What’s wrong with buses
Posted by Michael Druker on May 11, 2009
I’ve now had two posts about bus systems and their issues. This time I want to talk about buses themselves. It is rare, at least in my experience, for there to be frank discussion about why people do not use them. But it is worth discussing why buses have such a negative connotation for most people, and what can perhaps be done about the causes.
Buses stink. With the notable exception of trolleybuses, this has up to now always been true. The exhaust fumes of diesel buses are quite bad. It’s particularly bad when these fumes make their way inside the bus. Newer buses are generally not as bad, but the older ones are still large parts of most systems. Regardless, it is an issue that remains relevant for rider experience and health.
Buses are loud. They’re loud outside, they’re ridiculously loud inside. The newer NovaBuses here are less loud, but that’s only by comparison.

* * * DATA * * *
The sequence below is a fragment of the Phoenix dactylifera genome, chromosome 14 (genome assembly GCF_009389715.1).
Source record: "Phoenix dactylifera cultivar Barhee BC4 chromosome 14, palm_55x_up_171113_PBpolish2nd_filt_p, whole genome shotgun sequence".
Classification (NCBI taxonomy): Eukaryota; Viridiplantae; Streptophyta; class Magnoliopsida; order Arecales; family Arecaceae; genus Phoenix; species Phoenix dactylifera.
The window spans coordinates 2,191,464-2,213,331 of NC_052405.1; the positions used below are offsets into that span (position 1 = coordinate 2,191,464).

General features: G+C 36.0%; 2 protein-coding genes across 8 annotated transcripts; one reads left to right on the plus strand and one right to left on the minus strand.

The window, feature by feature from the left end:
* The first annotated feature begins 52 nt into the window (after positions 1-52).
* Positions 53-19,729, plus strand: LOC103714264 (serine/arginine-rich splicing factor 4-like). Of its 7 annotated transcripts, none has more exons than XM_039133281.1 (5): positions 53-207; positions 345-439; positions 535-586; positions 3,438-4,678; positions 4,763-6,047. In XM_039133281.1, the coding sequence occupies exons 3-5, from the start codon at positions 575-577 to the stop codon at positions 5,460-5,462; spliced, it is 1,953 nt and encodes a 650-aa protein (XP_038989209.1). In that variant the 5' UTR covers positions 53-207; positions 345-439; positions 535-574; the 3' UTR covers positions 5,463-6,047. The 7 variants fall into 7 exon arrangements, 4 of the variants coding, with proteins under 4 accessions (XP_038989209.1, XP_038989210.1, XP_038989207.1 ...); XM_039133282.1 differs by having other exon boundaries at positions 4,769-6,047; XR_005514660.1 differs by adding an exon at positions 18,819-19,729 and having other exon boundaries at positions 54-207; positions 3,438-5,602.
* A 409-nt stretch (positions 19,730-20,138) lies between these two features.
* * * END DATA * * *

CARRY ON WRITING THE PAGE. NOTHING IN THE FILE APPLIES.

Transit agencies view buses as billboards. This may be okay to an extent, but it is not okay when the ads block most of the view out the window. Not only does that make the ride even less pleasant, but it’s also difficult to see whether the bus is near your stop.
The ride is nauseating and headache-inducing, due to jumpiness of the bus and the sudden stops and starts. Here there is a partial fault of roads, and of the nature of buses. But what I find interesting is the huge difference that the bus driver can make. In my experience, some deliberately make gradual starts and stops, while others will make them very quickly, to the extent that riders get thrown about. A bad bus ride can easily ruin my day. Judging by the huge variance I’ve experienced in Grand River Transit buses, drivers have gone through either little or no training with regards to quality of ride for passengers. I can’t imagine this kind of training cost to be comparable to the money that gets spent on buses themselves. If GRT spent the effort on training, I’m sure it could market it so people took notice.